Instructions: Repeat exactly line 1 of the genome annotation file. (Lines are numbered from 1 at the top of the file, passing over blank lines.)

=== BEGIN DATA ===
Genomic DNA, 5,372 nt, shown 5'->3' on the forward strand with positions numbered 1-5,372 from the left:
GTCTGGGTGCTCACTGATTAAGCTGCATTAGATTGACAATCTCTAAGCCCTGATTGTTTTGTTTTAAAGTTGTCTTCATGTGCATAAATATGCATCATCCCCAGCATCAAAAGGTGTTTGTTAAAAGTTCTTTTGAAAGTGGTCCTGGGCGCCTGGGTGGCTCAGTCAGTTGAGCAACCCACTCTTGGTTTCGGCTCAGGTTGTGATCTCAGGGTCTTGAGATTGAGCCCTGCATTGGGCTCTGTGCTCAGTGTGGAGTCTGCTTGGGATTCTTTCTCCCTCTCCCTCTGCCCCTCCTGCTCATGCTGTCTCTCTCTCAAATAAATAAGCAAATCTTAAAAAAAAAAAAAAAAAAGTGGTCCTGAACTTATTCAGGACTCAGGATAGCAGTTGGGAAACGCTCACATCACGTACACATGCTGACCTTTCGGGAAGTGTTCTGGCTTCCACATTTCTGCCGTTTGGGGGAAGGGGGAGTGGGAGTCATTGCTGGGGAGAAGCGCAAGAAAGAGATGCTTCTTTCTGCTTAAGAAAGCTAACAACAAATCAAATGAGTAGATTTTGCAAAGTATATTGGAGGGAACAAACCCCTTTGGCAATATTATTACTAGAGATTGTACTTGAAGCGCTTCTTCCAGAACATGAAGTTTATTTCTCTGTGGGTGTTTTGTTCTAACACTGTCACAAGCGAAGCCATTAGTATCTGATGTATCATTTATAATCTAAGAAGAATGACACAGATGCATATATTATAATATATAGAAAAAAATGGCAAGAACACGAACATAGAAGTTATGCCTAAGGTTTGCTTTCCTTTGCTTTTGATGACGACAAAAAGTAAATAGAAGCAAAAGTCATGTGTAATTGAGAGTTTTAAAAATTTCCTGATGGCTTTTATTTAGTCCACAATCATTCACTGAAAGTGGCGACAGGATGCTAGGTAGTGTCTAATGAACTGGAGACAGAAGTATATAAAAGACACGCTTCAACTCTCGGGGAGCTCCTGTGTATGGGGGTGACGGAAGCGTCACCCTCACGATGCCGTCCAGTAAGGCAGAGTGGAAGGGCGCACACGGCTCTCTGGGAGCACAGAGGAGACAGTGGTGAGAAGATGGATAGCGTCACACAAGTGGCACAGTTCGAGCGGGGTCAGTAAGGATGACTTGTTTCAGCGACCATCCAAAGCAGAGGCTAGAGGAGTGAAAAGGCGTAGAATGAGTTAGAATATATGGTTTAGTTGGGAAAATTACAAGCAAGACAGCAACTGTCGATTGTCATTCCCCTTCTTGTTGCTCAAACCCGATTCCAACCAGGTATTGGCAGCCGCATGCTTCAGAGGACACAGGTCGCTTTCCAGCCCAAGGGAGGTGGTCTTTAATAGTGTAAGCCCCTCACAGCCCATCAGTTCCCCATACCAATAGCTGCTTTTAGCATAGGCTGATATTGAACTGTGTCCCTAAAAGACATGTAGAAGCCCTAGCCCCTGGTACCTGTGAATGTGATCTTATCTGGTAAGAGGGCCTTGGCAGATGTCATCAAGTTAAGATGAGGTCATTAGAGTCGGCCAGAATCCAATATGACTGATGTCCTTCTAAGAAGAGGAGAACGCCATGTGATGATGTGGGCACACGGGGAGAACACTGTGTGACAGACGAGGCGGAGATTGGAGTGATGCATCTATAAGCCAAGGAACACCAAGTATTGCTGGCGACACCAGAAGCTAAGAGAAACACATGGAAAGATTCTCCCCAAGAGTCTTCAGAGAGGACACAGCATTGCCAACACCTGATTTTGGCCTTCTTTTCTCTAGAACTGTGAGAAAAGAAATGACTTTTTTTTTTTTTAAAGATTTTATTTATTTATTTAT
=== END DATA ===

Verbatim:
Genomic DNA, 5,372 nt, shown 5'->3' on the forward strand with positions numbered 1-5,372 from the left: